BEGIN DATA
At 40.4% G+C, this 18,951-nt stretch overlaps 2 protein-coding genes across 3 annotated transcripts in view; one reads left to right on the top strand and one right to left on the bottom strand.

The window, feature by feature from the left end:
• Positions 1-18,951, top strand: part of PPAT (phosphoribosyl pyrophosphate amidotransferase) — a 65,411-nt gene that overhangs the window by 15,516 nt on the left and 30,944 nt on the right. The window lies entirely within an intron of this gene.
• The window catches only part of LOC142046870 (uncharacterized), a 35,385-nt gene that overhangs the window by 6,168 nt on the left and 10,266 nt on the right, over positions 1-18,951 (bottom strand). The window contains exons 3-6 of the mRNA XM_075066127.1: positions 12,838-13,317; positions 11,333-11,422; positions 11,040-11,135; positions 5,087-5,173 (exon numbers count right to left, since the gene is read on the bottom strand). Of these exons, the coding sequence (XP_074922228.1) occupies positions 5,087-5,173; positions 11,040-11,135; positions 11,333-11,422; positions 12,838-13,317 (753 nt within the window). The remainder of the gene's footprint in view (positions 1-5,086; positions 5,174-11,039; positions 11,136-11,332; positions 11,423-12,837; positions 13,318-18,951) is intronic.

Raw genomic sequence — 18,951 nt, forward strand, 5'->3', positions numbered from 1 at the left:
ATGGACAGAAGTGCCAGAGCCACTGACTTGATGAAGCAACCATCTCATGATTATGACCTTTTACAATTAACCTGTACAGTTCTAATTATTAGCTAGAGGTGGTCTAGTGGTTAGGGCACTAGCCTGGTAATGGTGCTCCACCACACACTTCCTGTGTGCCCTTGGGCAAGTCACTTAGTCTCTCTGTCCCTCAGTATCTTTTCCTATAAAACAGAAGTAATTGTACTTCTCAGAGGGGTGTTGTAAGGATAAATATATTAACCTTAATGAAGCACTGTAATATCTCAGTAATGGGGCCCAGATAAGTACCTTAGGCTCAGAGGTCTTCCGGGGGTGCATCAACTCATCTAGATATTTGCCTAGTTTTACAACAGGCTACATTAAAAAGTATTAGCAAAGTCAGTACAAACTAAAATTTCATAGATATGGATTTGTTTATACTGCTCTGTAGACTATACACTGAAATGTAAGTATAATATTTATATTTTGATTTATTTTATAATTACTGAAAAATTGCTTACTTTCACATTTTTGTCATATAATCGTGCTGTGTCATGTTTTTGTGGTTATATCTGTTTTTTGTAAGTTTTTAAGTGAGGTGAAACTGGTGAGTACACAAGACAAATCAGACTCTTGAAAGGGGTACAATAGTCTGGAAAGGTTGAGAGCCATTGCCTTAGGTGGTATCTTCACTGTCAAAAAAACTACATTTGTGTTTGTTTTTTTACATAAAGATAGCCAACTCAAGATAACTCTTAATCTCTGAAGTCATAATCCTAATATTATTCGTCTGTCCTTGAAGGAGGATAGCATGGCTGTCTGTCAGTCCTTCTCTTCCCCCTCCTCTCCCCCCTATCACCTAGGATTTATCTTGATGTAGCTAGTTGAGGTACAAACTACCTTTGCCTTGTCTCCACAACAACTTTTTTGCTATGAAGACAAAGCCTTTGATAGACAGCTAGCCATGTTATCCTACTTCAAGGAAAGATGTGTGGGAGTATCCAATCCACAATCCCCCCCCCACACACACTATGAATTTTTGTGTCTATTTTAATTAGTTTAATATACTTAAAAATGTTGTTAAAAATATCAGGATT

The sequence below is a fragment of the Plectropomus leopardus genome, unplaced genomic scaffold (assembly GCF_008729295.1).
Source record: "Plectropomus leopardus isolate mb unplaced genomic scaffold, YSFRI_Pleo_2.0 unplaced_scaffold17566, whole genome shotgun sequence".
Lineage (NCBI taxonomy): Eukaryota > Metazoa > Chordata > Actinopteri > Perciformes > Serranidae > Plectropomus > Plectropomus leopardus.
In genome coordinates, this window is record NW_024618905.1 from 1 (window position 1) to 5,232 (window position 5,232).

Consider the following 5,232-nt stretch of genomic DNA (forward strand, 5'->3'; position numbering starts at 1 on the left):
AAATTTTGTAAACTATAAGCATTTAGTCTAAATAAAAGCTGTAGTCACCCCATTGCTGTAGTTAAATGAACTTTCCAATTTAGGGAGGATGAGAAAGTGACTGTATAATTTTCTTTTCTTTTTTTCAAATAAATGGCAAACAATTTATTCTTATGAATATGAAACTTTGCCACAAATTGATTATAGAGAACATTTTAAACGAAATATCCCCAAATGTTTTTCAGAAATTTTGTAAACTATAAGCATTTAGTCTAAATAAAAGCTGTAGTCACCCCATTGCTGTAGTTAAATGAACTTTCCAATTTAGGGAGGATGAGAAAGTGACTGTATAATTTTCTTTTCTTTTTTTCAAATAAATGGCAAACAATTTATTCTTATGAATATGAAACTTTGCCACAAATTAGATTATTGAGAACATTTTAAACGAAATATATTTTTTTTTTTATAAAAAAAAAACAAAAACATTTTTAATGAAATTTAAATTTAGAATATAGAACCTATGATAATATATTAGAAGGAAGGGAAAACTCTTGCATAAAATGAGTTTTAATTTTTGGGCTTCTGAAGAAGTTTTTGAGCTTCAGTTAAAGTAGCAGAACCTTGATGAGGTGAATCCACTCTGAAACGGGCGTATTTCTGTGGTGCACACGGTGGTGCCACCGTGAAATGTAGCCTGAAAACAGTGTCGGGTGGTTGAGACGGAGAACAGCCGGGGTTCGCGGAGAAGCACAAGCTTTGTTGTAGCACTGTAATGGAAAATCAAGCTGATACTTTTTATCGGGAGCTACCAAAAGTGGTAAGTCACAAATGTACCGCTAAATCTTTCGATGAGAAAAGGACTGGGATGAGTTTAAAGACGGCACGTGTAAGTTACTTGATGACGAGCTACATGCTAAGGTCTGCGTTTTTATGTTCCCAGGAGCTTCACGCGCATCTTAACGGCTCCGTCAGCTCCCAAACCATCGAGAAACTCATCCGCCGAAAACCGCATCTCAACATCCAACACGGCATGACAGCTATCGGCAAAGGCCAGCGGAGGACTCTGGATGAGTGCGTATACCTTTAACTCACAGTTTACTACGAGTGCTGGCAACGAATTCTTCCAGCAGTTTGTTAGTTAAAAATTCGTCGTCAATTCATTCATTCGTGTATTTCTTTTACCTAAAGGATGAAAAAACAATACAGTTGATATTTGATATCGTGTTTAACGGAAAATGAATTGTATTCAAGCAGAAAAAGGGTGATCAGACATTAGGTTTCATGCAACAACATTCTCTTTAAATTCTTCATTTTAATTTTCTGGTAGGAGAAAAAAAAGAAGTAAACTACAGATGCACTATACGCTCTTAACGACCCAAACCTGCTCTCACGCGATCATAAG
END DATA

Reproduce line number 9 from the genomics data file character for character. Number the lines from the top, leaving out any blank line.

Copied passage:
Lineage (NCBI taxonomy): Eukaryota > Metazoa > Chordata > Actinopteri > Perciformes > Serranidae > Plectropomus > Plectropomus leopardus.